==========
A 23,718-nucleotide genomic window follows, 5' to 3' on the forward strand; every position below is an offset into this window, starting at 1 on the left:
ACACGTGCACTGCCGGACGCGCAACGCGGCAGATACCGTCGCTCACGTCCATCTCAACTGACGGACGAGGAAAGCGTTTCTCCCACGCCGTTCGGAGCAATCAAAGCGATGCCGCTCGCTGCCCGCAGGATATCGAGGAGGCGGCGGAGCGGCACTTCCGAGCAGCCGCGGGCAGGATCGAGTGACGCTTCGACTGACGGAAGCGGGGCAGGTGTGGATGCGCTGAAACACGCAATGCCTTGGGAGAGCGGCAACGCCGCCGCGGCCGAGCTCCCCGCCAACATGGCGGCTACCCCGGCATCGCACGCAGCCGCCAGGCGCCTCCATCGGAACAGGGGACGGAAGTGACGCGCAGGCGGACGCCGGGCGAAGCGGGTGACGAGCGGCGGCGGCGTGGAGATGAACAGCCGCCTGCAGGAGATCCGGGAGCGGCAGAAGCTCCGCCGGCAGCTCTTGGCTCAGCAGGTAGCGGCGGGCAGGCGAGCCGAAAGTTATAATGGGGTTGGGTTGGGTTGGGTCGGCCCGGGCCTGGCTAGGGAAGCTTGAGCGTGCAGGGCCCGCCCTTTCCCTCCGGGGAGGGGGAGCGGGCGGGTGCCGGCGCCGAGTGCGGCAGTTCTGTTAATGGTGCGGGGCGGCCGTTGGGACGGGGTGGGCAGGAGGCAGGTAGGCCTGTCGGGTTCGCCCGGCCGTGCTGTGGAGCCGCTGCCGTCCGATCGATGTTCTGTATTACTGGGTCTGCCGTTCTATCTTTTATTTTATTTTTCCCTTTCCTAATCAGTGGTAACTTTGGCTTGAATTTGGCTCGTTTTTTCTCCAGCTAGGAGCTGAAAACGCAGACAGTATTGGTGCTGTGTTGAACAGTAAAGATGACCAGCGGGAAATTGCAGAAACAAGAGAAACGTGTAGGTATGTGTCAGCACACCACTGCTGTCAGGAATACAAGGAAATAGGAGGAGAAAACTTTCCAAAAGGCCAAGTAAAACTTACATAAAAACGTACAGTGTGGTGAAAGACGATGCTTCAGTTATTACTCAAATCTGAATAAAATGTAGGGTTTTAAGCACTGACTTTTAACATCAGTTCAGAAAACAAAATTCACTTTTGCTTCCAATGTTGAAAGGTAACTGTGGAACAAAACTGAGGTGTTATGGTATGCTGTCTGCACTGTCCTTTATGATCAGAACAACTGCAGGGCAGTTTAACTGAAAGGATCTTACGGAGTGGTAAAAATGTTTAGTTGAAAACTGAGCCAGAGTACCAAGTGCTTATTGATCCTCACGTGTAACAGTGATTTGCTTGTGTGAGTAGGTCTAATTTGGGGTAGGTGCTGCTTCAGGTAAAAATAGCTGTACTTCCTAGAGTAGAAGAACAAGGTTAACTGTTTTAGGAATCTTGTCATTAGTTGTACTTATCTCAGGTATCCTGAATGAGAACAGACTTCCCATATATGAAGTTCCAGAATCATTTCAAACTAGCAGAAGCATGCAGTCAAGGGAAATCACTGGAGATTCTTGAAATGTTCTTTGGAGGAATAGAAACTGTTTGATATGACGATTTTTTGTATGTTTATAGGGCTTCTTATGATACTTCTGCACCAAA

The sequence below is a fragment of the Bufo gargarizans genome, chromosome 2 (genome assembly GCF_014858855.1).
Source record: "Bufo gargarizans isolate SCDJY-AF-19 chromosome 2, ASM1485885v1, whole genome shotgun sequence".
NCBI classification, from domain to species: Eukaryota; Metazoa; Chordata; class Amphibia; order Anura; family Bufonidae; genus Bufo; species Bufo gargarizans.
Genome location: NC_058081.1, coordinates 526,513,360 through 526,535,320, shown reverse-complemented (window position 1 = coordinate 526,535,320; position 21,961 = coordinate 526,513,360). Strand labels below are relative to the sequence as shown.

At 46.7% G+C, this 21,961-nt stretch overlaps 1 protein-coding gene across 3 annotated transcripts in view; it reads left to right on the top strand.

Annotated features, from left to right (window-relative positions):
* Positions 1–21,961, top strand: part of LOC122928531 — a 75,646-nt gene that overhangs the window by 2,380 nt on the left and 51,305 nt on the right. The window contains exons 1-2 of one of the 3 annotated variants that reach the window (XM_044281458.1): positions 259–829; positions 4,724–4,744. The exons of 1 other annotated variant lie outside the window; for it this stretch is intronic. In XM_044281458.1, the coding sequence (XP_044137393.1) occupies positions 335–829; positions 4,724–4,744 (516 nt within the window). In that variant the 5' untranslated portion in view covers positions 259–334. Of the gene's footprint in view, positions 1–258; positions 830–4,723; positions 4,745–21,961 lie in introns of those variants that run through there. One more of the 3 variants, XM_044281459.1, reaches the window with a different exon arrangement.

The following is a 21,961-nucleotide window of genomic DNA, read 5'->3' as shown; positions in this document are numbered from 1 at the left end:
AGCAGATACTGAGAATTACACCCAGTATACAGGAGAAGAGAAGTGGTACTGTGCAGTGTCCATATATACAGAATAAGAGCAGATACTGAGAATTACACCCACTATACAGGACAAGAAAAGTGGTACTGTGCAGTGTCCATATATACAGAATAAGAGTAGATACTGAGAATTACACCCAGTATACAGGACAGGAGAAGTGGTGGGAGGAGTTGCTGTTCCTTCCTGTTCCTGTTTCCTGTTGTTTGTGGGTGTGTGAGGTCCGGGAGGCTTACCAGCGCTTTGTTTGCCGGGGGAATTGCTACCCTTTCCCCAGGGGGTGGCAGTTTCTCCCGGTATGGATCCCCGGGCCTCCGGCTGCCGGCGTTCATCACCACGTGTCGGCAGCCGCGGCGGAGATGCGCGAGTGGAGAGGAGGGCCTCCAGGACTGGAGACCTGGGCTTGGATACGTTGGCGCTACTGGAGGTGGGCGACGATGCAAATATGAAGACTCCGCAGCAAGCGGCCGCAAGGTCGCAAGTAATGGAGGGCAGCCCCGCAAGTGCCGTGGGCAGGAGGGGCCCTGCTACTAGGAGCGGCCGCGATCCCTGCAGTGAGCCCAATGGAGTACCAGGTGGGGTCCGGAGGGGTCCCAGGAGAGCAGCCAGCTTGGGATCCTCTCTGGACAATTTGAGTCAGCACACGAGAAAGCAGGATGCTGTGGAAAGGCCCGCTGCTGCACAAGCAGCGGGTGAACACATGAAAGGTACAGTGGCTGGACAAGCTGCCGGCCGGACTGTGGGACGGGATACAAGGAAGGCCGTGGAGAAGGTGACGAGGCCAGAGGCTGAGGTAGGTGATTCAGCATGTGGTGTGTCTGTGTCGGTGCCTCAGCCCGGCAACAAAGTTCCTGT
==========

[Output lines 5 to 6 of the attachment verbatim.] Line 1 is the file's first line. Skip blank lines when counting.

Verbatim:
NCBI classification, from domain to species: Eukaryota; Metazoa; Chordata; class Amphibia; order Anura; family Bufonidae; genus Bufo; species Bufo gargarizans.
Genome location: NC_058081.1, coordinates 526,513,360 through 526,535,320, shown reverse-complemented (window position 1 = coordinate 526,535,320; position 21,961 = coordinate 526,513,360). Strand labels below are relative to the sequence as shown.